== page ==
The Times on the Great Simmons Mattress Bustout

When the Mafia does what private equity firms did to the Simmons mattress company - as described in the devastatingly detailed front page story in today's Times about the pending bankruptcy of a legendary American brand name - it's called a bust out. And if you're caught at it, it's called racketeering.

Here's Henry Hill, the Goodfella's wiseguy describing the scheme to Nick Pileggi back in 1987:

"A place has been in business say twenty, thirty years. It has a bank account. There's usually a loan officer who can come over and give you a loan for some improvements. Of course, if you can, you take the money and forget about the improvements, because you're expecting to bust the place out anyway.

"Also, if the place has a line of credit, as the new partner you can call up suppliers and have them send stuff over... ...No sooner are the deliveries made in one door, you move the stuff out another."

And here's former Simmons' president describing to Times reporter Julie Creswell the approach of the big money boys who flipped Simmons seven times in 20 years, paying themselves fat dividends as the bedding company was buried in debt:

"The mind-set was, since the money was practically free, why not leverage the company to the maximum?"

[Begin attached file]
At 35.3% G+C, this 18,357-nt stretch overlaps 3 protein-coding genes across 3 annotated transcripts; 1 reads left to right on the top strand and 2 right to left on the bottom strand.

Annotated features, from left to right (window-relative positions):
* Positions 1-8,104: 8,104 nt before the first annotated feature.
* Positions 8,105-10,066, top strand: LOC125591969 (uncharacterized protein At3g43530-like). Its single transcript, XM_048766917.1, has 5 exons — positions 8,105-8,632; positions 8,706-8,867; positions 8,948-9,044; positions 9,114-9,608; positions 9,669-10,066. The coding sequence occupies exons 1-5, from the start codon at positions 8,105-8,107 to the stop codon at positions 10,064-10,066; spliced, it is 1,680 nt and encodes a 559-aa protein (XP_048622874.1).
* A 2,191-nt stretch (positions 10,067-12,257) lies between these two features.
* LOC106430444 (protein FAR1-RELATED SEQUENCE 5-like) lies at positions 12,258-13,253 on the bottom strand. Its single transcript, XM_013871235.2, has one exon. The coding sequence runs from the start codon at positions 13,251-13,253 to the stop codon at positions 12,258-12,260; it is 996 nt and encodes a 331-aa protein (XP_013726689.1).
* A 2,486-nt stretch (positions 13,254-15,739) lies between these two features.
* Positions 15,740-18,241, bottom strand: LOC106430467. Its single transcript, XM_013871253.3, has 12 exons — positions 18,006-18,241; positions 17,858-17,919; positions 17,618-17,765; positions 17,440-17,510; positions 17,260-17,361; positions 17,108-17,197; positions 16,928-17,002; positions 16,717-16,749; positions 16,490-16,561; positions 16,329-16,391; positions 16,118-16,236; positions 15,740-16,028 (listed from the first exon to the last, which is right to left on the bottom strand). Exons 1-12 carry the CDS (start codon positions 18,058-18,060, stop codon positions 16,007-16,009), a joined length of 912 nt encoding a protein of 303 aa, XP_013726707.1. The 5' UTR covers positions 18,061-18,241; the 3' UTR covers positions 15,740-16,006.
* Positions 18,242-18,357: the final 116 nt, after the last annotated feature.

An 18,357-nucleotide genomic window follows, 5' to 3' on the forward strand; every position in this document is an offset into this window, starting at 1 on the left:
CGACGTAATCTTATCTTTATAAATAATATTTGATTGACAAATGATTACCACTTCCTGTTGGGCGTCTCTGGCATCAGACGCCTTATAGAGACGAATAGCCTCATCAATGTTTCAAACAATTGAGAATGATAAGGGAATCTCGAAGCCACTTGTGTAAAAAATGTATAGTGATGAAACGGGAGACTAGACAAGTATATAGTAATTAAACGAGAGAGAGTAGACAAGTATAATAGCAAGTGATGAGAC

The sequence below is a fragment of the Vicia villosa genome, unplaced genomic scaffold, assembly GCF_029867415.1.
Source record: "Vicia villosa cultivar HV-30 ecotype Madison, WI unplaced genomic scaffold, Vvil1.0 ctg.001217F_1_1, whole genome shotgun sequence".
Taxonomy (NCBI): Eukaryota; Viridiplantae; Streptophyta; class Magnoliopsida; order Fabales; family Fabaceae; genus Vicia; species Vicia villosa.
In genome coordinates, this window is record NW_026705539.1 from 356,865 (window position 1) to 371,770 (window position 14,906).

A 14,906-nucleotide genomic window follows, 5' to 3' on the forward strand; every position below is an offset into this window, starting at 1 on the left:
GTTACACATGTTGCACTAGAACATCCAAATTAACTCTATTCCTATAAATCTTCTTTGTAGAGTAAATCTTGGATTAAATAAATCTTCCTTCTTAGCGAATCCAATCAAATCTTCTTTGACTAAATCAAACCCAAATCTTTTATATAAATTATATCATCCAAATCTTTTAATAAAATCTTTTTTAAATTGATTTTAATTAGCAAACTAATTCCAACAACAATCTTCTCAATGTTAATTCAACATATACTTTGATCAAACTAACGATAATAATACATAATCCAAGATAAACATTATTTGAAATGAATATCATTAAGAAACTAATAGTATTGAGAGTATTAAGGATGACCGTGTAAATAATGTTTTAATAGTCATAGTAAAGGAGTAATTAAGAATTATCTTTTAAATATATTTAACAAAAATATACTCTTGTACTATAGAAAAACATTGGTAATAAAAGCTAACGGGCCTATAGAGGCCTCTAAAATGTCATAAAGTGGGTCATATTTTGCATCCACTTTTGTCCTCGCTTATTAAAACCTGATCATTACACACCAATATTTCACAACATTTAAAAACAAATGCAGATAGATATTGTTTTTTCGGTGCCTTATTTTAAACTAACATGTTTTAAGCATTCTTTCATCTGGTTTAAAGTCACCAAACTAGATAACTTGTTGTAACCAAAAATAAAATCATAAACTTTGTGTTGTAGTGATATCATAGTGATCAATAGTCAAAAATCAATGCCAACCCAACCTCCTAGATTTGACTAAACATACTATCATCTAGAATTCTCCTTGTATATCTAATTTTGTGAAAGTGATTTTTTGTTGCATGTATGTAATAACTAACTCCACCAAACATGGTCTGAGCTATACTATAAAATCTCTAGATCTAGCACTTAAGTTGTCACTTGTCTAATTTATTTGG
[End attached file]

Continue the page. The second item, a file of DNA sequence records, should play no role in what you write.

Here's the nut graph: "Every step along the way, the buyers put Simmons deeper into debt. The financiers borrowed more and more money to pay ever higher prices for the company, enabling each previous owner to cash out profitably."

Thomas H. Lee Partners of Boston, the most recent buyer, "has pocketed around $77 million in profit, even as the company's fortunes have declined," says the Times.

Simmons let go more than 1000 employees - a quarter of its workforce - last year. It's soon to file for bankruptcy. There's nice sidebar as well on former Simmons boss Charlie Eitel, who took in more than $40 million, including a corporate jet and yacht. Eitel dubbed his corporate strategy, relates the Times, "the Great Game of Life." Which is kind of how Henry Hill saw things too.


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